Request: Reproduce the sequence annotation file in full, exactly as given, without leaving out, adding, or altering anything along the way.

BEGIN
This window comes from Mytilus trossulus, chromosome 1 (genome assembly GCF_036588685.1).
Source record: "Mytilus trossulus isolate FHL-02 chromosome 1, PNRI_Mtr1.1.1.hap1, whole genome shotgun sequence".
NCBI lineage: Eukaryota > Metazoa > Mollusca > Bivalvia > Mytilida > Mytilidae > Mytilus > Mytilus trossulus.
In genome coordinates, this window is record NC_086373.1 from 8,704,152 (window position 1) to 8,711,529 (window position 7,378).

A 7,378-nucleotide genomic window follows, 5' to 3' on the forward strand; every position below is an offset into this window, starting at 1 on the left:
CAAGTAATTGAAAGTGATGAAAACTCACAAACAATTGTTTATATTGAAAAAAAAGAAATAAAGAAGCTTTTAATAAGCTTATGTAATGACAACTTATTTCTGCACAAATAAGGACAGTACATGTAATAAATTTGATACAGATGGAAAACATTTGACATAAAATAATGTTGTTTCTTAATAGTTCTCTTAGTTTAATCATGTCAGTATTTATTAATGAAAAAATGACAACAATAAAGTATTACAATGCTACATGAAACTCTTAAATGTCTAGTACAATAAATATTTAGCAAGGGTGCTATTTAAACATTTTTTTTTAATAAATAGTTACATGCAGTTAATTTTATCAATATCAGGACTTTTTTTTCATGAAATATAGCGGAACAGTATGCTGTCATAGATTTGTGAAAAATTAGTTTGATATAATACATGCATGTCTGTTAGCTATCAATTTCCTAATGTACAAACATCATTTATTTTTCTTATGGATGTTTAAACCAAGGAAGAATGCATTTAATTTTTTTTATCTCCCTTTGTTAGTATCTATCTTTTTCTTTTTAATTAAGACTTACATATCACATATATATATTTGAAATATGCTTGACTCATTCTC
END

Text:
This window comes from Mytilus trossulus, chromosome 1 (genome assembly GCF_036588685.1).
Source record: "Mytilus trossulus isolate FHL-02 chromosome 1, PNRI_Mtr1.1.1.hap1, whole genome shotgun sequence".
NCBI lineage: Eukaryota > Metazoa > Mollusca > Bivalvia > Mytilida > Mytilidae > Mytilus > Mytilus trossulus.
In genome coordinates, this window is record NC_086373.1 from 8,704,152 (window position 1) to 8,711,529 (window position 7,378).

A 7,378-nucleotide genomic window follows, 5' to 3' on the forward strand; every position below is an offset into this window, starting at 1 on the left:
CAAGTAATTGAAAGTGATGAAAACTCACAAACAATTGTTTATATTGAAAAAAAAGAAATAAAGAAGCTTTTAATAAGCTTATGTAATGACAACTTATTTCTGCACAAATAAGGACAGTACATGTAATAAATTTGATACAGATGGAAAACATTTGACATAAAATAATGTTGTTTCTTAATAGTTCTCTTAGTTTAATCATGTCAGTATTTATTAATGAAAAAATGACAACAATAAAGTATTACAATGCTACATGAAACTCTTAAATGTCTAGTACAATAAATATTTAGCAAGGGTGCTATTTAAACATTTTTTTTTAATAAATAGTTACATGCAGTTAATTTTATCAATATCAGGACTTTTTTTTCATGAAATATAGCGGAACAGTATGCTGTCATAGATTTGTGAAAAATTAGTTTGATATAATACATGCATGTCTGTTAGCTATCAATTTCCTAATGTACAAACATCATTTATTTTTCTTATGGATGTTTAAACCAAGGAAGAATGCATTTAATTTTTTTTATCTCCCTTTGTTAGTATCTATCTTTTTCTTTTTAATTAAGACTTACATATCACATATATATATTTGAAATATGCTTGACTCATTCTC